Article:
The animal was standing about 75 yards away in the snow. It looked like a wolf, sniffing the ground, like it was hunting.

"It was beautiful, the most magnificent creature I've ever seen," said Charlotte Hopkins of Long Creek.

She and her husband, Dennis, were driving to Prairie City on County Road 18. It would have been their usual Sunday afternoon outing, except it was Monday, the holiday after Jan. 1, and they don't usually see large, wild predators on their weekly trip.

It was when the couple stopped to tinkle their chihuahua near Nipple Butte that Mrs. Hopkins saw the animal.

"It was there for thirty to forty seconds," she said. "Unless you were blind, it was a wolf."

She'd never seen such a large animal, she said.

"Beautiful fur on them this time of year - and that tail, gorgeous," she said. "It looked like the pictures you see."

She wished they had a camera, instead of Mr. Hopkins' new binoculars. She thought about buying a lottery ticket.

"The guy at the (local office of) fish and wildlife said that was about my chances of seeing a wolf, winning the lottery," said Mrs. Hopkins, who made the phone call Jan. 3.

Darren Bruning and Greg Jackle, the local state wildlife biologists, took the report seriously. Jackle went up to the area to check for tracks and other evidence of a wolf, but there was about 18 inches of snow on the ground, and he didn't find anything conclusive.

John Stephenson, of the U.S. Fish and Wildlife Service out of Bend, was called because it's the feds who have responsibility for endangered species, Bruning said.

A day or two after Jackle, Stephenson made the trip up there. In another place, he found some large tracks frozen in ice that were on the low range of wolf size. They were bigger than a coyote, but could have been made by a big dog, he said. His trip didn't find any conclusive evidence of a wolf sighting.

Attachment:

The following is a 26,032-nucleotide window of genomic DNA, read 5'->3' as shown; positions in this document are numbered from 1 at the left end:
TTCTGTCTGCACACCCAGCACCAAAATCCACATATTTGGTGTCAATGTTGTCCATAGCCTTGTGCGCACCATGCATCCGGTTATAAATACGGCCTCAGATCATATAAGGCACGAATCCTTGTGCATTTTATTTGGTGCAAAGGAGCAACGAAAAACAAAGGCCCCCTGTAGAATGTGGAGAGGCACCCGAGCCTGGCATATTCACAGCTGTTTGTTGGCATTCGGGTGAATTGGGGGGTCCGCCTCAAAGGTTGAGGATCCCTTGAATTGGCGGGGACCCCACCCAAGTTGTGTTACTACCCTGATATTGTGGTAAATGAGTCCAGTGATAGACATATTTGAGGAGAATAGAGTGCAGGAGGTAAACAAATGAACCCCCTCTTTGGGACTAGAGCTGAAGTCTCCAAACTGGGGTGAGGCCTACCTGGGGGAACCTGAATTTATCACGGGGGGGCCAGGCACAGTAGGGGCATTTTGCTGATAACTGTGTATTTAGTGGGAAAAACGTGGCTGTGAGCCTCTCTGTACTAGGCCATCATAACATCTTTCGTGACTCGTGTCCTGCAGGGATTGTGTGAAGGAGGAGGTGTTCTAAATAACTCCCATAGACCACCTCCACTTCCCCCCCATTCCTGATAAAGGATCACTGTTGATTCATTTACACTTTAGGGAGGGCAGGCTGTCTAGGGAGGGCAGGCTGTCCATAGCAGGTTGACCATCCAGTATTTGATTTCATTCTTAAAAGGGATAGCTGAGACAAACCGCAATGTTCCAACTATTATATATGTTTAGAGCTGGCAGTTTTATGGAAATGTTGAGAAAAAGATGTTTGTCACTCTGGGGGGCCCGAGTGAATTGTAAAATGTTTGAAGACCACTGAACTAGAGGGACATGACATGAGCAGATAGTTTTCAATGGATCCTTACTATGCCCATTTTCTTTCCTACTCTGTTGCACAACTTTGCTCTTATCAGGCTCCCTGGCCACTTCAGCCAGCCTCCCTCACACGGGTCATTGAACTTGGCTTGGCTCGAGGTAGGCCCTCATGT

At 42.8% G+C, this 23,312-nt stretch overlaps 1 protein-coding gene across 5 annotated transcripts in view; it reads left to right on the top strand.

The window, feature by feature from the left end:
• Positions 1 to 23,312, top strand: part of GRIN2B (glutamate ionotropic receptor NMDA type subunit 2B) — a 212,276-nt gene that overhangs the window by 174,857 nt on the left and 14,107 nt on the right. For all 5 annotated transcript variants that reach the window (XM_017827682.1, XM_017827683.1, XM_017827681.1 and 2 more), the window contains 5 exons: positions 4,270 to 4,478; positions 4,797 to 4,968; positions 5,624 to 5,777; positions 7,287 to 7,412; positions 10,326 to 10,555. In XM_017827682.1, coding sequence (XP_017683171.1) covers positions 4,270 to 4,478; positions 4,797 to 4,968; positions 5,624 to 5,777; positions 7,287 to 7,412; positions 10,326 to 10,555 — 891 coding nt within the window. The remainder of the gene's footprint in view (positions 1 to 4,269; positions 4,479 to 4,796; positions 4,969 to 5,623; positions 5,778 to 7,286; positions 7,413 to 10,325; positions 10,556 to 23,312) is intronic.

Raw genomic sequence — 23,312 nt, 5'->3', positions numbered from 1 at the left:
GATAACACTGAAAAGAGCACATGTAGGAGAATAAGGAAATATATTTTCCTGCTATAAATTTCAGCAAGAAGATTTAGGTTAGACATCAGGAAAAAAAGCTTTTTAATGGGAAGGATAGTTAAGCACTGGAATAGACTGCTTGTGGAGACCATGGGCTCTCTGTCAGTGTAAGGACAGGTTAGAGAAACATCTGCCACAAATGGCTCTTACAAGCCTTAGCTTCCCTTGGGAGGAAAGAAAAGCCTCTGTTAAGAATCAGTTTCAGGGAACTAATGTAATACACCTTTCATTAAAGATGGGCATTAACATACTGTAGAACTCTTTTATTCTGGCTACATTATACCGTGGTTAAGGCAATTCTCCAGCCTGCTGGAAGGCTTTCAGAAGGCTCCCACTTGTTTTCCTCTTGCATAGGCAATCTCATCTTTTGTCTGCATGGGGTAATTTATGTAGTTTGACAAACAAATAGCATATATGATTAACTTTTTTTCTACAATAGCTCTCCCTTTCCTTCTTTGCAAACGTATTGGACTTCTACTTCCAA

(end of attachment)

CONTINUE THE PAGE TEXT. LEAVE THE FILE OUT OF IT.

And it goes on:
"We always give the benefit of the doubt to local sightings," Stephenson said. "There was no evidence of a pack, and only marginal evidence it was a wolf. It's unlikely that it was a wolf."

The possibility that it was a dog didn't stand for Hopkins.

"I'm not an alarmist, and I understand that anyone could call up and say they saw whatever, and the people have to deal with that, but what I saw was bigger than any German Shepherd or malamute I've ever seen," she said. "Unless you were blind, it was a wolf."

Whatever she saw, it got Mrs. Hopkins busy. The sighting was 12 miles from her place, where she raises miniature Dexter cows and has two llamas. She put bells on them, she said, and started calling neighborhoods to give them a heads-up.

Her concern was protecting livestock, and she has not started a crusade against wolves, she said.

"Wolves do what wolves do. They get hungry and look for food," she said. "I don't have anything against wolves. I feel grateful that I got to see it."

Few other people in Grant County have reported wolf sightings, Stephenson said. There was a call or two during the recent hunting season of wolves, but nothing confirmed, he said.

The Oregon Fish and Wildlife Commission approved the Oregon wolf plan in February 2005. The plan does not call for actively reintroducing wolves, but managing wolves that naturally disperse into Oregon. No wolves are confirmed in Oregon at this time, but biologists expect wolves to establish a permanent Oregon population as the Idaho wolf population grows and disperses. Wolves are protected under state and federal law.

The plan does not contain any provisions for paying compensation for wolf-caused livestock losses and for proactive methods to prevent wolf depredation. It also does not designate the wolf as a "special status mammal" under the game mammal statute; and it does not allow livestock owners without a permit to kill wolves caught "in the act" of killing livestock.

These provisions were not acted on by the 2005 Oregon Legislature.

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